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Surrogacy - a family law guide to parental order applications for children born through surrogacy outside of the UK
- AuthorCharlotte Coyle
This note sets out the key legal terms and definitions for prospective surrogate parents to be aware of and defines the legal process for parental order applications for children born through surrogacy outside of the UK.
The family law team at Goodman Derrick have years of experience advising parents who are considering surrogacy. Please contact any one of the team for an initial conversation about your surrogacy plans.
A parental order will only be made in respect of a child who has been carried by a surrogate and has a genetic link to one of the applicants.
The application must be made by two people who are over 18 and who are either married, civil partners or in an enduring family relationship. At the time of the application and the making of the order the child’s home must be with the applicants and either one or both of them must be domiciled in the United Kingdom.
An individual can be resident outside the UK while still remaining domiciled in the UK.
The application should be filed at Court between 6 weeks and 6 months from birth.
The court must be satisfied that both the surrogate and any other legal parent of the child, for example the surrogate’s husband, has given free and unconditional consent to the making of the order, with a full understanding of the legal implications. Such consent will be invalid if it is given by the surrogate less than six weeks after the birth of the child.
The court must be satisfied that no money or other benefit (other than expenses reasonably incurred) has been paid. Any payments made to the surrogate over and above her actual expenses may be retrospectively authorised by the court. In the absence of anything untoward or inappropriate in the financial dealings between the parties payments will normally be authorised.
In order to obtain the court’s authorisation it is therefore important to provide a detailed schedule of sums expended during the surrogacy. It is usually the case that making the parental order is considered to be in the best interests of the child.
The child will hold a passport of their country of birth and will enter the UK on a six month visitor’s visa. When travelling it is a useful precaution for the parents to have either a letter from the solicitor dealing with the parental order application and/or any relevant documentation in relation to the application and documents relating to the legal formalities in the country of birth.
Following the making of a parental order the court will notify the Registrar of Births who will then issue a UK birth certificate. Once the child has obtained a UK birth certificate an application can be made for a UK passport.
UK Surrogacy - what is the process?
Parents Application for a Parental Order
The court sends Notice of the Proceedings to the applicants and the respondents (the surrogate and her husband, if relevant).
The applicants file:
- Their own witness statements, which should include detail of their background, links to the UK, journey to parenthood, future welfare issues for the child (including child care, home and schooling), and expenses incurred as part of the surrogacy agreement;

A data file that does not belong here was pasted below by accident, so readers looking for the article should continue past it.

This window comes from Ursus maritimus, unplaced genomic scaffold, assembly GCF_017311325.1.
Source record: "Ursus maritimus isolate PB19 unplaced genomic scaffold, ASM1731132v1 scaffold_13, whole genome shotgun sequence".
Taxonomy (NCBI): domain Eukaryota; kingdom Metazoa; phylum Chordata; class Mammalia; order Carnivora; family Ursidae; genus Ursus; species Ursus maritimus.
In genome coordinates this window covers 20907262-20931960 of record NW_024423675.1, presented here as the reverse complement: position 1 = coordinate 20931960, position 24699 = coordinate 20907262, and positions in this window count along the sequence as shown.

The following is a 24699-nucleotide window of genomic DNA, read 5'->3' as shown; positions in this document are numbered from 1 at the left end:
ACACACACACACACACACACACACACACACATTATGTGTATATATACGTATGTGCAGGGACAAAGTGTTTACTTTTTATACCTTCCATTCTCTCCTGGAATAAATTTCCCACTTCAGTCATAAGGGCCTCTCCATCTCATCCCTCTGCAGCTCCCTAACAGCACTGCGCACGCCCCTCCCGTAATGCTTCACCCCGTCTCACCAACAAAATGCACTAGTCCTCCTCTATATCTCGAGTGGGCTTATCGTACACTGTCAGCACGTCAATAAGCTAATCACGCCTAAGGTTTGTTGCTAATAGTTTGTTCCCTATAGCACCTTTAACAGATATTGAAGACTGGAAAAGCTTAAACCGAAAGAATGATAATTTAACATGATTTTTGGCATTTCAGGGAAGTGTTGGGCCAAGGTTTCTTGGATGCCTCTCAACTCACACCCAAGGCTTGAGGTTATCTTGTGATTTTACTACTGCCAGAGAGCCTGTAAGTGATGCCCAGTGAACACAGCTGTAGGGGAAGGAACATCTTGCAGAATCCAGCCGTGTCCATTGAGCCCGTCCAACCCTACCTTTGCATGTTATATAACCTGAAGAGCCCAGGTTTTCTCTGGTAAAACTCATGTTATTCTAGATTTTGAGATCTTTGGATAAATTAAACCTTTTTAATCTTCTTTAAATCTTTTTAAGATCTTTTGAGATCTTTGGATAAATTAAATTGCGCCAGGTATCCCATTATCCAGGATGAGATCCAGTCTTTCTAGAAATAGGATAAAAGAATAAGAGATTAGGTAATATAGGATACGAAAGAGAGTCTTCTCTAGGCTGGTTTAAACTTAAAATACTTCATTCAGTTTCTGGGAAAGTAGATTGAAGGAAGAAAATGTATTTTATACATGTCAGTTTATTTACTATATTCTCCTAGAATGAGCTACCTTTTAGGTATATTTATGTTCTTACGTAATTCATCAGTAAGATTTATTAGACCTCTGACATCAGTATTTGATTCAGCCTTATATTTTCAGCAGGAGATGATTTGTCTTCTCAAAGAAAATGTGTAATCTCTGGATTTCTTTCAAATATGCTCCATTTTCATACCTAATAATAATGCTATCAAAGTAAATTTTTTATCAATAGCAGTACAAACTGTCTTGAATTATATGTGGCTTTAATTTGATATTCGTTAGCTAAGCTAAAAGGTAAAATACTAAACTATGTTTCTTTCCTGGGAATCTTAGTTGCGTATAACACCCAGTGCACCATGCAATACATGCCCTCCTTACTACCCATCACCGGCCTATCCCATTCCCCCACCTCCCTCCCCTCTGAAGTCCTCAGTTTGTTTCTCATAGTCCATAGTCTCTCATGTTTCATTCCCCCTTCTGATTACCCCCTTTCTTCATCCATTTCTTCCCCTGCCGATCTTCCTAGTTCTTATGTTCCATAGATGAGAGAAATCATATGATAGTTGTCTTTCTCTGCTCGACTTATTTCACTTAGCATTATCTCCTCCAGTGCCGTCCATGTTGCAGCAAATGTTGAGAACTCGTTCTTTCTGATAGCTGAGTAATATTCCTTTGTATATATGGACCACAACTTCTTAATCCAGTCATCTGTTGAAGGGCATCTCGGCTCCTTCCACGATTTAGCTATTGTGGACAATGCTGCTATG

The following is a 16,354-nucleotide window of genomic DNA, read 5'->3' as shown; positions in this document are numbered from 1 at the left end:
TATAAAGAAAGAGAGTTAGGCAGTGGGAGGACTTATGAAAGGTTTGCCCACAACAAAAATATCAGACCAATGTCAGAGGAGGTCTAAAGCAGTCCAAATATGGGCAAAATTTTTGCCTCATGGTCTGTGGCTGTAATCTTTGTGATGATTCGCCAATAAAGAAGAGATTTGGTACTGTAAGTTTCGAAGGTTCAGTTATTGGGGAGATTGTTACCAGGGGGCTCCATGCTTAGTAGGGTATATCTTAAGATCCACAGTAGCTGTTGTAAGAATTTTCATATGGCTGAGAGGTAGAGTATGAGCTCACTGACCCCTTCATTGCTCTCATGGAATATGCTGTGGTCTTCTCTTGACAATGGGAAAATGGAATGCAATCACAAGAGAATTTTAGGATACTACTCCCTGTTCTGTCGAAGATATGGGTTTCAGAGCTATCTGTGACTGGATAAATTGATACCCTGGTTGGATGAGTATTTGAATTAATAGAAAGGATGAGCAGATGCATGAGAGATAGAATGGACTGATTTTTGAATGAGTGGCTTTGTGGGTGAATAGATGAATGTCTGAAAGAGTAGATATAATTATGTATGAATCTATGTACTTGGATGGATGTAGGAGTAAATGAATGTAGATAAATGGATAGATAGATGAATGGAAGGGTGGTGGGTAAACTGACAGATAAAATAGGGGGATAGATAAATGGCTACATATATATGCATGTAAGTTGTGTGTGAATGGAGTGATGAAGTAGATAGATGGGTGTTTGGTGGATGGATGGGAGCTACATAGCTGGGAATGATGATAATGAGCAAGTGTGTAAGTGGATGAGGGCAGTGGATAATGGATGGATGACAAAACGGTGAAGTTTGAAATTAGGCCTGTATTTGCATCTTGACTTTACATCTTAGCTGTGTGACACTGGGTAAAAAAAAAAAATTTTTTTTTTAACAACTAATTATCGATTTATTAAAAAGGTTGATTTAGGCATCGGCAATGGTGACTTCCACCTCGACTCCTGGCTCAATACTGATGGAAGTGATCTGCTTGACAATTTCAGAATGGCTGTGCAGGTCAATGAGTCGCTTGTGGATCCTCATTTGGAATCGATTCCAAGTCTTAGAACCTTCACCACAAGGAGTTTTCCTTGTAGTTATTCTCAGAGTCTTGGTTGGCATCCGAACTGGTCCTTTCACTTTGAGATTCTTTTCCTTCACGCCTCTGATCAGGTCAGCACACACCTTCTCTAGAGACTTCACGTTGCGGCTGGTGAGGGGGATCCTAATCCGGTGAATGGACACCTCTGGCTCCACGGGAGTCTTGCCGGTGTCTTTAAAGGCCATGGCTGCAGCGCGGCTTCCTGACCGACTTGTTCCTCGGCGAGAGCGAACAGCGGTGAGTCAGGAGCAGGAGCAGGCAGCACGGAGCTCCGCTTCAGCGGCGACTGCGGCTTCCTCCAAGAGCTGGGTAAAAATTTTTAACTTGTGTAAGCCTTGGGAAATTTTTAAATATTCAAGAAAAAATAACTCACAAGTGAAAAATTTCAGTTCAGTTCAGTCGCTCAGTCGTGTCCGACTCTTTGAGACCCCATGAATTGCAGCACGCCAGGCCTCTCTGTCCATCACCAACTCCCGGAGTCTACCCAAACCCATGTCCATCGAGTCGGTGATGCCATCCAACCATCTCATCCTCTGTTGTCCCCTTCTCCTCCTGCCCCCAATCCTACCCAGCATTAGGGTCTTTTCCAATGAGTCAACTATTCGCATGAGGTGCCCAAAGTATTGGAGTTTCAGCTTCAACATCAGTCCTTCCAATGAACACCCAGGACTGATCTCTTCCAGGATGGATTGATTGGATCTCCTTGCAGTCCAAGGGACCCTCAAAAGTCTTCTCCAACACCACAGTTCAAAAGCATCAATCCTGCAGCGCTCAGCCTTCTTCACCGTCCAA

- Witness statement of the surrogacy agency, in order to support the applicant’s position in relation to expenses paid;
- Witness statement of the surrogate’s physician, in order to establish the genetic link;
- Witness statement of the legal representative, in order to demonstrate that the surrogacy has taken place in accordance with the laws of the country in which the child is born;
- Acknowledgment of service of the surrogate and any other legal parent, in order to demonstrate that they have been notified of the proceedings; and
- Notarised agreement to the making of the Parental Order of the surrogate and any other legal parent, in order to demonstrate consent.
The court appoints a Parental Order Reporter, in order to obtain a CAFCASS case analysis to assist in determining the welfare and best interests of the child. This process is set in motion when the application is made and may take place before the Directions Hearing.
If possible, the reporter will visit the applicants at their home. Otherwise, the reporter will liaise with relevant agencies in the applicant’s country of residence.
Directions Hearing: if necessary the court will make directions and set a date for the final hearing. The applicants are not required to attend the Directions Hearing if they are represented.
Final hearing: the judge determines whether he/she is satisfied with the evidence and a parental order is made. If all relevant evidence (including the evidence of the Parental Order Reporter) is available the Directions Hearing can, subject to the court’s approval, be used as a Final Hearing.
The applicants and the child are required to attend the Final Hearing.
Goodman Derrick – Family Solicitors in London
Our London based Family law team guide our clients through the legal process so as to minimise the financial costs and to achieve the best possible outcome, the group:
- provides legal advice and support for divorce and separation
- specialises in the resolution of financial issues arising through a relationship breakdown
- drafts and negotiates cohabitation agreements and pre and post-nuptial agreements
- focuses on child arrangements and UK and international surrogacy and parental order applications
Goodman Derrick LLP - A London law firm focused on delivering an exceptional service to ambitious businesses and entrepreneurs.
This guide is for general information and interest only and should not be relied upon as providing specific legal advice. If you require any further information about the issues raised in this article please contact the author or call 0207 404 0606 and ask to speak to your usual Goodman Derrick contact.